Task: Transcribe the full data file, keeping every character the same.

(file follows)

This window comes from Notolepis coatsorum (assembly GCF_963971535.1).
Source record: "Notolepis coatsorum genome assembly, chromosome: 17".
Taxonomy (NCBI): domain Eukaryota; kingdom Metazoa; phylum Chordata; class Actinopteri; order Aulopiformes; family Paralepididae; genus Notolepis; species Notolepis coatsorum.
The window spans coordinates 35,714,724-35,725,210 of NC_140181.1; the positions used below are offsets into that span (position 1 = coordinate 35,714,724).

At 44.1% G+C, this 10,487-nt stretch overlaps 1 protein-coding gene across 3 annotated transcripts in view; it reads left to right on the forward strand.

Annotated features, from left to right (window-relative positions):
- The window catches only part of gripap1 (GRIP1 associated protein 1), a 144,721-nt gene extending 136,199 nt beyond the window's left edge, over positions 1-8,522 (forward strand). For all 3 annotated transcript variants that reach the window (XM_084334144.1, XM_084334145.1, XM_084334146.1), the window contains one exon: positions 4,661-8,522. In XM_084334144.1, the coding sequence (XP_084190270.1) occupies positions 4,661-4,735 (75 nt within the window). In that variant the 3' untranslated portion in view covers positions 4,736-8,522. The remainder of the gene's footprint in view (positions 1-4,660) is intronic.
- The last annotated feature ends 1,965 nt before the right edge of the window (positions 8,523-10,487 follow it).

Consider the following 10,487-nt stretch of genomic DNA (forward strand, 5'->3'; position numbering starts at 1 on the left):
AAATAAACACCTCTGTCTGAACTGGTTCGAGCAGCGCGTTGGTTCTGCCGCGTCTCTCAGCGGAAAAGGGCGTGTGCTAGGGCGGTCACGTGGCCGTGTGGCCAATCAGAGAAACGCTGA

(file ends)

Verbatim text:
This window comes from Notolepis coatsorum (assembly GCF_963971535.1).
Source record: "Notolepis coatsorum genome assembly, chromosome: 17".
Taxonomy (NCBI): domain Eukaryota; kingdom Metazoa; phylum Chordata; class Actinopteri; order Aulopiformes; family Paralepididae; genus Notolepis; species Notolepis coatsorum.
The window spans coordinates 35,714,724-35,725,210 of NC_140181.1; the positions used below are offsets into that span (position 1 = coordinate 35,714,724).

At 44.1% G+C, this 10,487-nt stretch overlaps 1 protein-coding gene across 3 annotated transcripts in view; it reads left to right on the forward strand.

Annotated features, from left to right (window-relative positions):
- The window catches only part of gripap1 (GRIP1 associated protein 1), a 144,721-nt gene extending 136,199 nt beyond the window's left edge, over positions 1-8,522 (forward strand). For all 3 annotated transcript variants that reach the window (XM_084334144.1, XM_084334145.1, XM_084334146.1), the window contains one exon: positions 4,661-8,522. In XM_084334144.1, the coding sequence (XP_084190270.1) occupies positions 4,661-4,735 (75 nt within the window). In that variant the 3' untranslated portion in view covers positions 4,736-8,522. The remainder of the gene's footprint in view (positions 1-4,660) is intronic.
- The last annotated feature ends 1,965 nt before the right edge of the window (positions 8,523-10,487 follow it).

Consider the following 10,487-nt stretch of genomic DNA (forward strand, 5'->3'; position numbering starts at 1 on the left):
AAATAAACACCTCTGTCTGAACTGGTTCGAGCAGCGCGTTGGTTCTGCCGCGTCTCTCAGCGGAAAAGGGCGTGTGCTAGGGCGGTCACGTGGCCGTGTGGCCAATCAGAGAAACGCTGA